The European Union has long been riven by debate about whether all countries must commit to full integration including the single currency, or whether some can go at different paces.
The 27 leaders minus Britain are due to make a declaration at the summit in Rome in March marking the 60th anniversary of the EU, in which they will set out a post-Brexit roadmap.
"We certainly learned from the history of the last years, that there will be as well a European Union with different speeds, that not all will participate every time in all steps of integration" Merkel told reporters after a summit in Malta.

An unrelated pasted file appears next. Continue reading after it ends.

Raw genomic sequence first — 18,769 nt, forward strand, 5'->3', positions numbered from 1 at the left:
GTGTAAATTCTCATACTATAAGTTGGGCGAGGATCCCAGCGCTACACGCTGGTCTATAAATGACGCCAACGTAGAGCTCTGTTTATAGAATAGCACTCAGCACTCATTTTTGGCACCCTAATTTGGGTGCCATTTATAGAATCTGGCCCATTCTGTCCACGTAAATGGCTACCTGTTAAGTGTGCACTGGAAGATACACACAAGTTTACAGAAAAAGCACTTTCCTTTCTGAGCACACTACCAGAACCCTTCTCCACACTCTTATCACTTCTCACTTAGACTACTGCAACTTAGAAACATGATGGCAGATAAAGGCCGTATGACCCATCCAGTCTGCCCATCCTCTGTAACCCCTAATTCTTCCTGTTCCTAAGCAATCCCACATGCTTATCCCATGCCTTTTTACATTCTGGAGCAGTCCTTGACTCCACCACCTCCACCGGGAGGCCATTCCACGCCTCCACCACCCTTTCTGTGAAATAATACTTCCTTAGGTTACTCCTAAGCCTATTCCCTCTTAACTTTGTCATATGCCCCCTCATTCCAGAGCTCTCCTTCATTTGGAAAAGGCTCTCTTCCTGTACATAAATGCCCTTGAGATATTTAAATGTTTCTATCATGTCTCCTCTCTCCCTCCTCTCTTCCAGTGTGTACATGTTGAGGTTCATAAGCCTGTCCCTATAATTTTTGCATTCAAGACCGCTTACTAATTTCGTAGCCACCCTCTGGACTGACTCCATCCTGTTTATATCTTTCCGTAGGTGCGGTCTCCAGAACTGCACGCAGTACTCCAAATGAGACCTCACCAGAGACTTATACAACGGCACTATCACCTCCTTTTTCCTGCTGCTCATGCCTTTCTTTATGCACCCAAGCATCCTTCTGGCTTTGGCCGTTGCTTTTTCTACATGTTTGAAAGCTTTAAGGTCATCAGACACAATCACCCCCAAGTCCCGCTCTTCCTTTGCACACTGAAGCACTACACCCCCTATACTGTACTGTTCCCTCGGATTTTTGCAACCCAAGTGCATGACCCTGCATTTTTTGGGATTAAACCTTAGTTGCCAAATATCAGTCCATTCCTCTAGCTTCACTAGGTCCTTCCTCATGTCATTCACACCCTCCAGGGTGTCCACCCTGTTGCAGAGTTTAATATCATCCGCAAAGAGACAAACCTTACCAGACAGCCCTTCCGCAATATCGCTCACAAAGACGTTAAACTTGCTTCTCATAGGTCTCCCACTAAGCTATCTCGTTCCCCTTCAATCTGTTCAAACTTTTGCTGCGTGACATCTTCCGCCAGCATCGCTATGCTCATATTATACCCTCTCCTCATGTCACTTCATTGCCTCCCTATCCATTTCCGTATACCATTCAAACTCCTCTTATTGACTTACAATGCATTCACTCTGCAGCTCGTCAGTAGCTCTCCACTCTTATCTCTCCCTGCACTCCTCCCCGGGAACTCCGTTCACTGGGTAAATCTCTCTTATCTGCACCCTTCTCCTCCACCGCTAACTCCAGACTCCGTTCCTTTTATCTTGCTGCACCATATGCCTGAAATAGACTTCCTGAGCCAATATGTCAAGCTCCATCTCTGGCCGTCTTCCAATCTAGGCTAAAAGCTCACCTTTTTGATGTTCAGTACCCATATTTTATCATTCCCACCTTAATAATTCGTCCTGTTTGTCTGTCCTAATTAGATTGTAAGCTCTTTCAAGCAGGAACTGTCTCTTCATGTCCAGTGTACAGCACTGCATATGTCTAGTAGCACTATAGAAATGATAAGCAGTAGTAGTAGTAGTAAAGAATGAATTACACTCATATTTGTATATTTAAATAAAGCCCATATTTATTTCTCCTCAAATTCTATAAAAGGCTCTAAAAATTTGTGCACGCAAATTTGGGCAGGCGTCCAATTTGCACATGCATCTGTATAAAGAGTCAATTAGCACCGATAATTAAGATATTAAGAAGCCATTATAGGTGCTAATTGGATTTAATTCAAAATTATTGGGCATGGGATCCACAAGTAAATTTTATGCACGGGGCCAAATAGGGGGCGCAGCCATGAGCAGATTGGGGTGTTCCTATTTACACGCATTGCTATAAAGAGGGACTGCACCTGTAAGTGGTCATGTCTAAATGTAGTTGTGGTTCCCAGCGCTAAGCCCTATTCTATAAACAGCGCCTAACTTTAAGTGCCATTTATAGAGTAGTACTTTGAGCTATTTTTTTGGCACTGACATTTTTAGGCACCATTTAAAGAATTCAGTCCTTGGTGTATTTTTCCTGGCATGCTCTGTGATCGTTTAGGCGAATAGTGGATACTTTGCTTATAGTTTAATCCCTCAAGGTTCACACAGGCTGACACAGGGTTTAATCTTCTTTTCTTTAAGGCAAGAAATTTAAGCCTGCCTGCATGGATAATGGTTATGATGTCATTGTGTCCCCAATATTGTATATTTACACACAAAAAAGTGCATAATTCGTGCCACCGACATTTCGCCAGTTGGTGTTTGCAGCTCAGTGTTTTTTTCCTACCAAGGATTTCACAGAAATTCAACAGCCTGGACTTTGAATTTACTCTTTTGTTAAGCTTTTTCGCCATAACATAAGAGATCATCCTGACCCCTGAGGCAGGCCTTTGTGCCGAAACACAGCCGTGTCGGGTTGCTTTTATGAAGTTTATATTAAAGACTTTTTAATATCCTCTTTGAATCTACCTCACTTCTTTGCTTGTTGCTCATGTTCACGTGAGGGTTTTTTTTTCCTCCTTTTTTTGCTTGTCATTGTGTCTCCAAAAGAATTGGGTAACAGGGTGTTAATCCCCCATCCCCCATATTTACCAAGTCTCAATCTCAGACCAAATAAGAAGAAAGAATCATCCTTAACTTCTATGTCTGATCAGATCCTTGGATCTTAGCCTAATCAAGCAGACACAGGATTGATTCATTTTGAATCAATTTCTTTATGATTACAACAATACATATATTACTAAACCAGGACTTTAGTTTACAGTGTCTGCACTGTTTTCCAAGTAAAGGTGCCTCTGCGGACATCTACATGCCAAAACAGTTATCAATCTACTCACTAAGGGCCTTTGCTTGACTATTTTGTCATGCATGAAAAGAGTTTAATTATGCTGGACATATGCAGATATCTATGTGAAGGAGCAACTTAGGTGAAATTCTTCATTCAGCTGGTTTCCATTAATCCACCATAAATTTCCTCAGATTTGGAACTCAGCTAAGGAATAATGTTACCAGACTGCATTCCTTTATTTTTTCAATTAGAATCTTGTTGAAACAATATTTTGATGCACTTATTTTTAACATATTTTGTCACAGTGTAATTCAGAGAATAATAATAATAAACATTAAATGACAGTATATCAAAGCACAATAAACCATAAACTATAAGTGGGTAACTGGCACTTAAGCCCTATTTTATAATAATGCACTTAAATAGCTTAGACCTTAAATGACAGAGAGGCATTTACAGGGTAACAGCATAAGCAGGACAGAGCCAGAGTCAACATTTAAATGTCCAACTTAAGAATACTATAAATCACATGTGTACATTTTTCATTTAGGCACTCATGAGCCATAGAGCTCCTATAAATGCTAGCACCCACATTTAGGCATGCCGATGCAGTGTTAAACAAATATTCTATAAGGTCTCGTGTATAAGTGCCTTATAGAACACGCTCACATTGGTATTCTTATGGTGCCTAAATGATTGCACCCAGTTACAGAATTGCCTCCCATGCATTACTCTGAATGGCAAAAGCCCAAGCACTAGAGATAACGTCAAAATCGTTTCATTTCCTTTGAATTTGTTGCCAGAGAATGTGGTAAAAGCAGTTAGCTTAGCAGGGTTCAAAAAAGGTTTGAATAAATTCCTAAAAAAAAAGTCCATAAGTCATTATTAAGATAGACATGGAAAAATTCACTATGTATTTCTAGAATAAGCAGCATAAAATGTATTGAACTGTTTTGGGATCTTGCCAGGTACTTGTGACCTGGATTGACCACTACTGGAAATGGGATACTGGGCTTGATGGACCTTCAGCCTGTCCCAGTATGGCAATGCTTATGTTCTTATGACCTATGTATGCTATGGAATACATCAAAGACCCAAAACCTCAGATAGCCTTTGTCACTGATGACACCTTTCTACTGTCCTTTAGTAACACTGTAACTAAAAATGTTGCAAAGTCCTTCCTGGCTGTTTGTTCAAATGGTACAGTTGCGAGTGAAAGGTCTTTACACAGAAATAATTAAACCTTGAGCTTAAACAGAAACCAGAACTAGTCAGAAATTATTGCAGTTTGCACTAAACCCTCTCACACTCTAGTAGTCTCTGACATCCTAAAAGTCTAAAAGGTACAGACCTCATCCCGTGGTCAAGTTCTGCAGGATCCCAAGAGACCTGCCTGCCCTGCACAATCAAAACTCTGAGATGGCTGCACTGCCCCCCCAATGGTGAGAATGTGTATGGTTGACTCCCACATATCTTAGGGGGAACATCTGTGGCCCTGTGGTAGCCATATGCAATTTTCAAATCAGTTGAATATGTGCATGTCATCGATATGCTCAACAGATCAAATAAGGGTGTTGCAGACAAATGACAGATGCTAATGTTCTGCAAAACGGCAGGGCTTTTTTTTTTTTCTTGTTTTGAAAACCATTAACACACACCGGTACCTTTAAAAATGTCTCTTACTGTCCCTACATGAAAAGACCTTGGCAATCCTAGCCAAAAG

"I think this may be in the Rome declaration as well."
Merkel said the idea was to set out a plan for the next ten years of the EU, which has been buffeted by the eurozone crisis, Brexit, migration, the Ukraine conflict and now faces a new challenge in the form of US President Donald Trump.
Belgium, the Netherlands and Luxembourg, a group of the EU's founding members, also issued a statement on Friday backing a two-speed EU.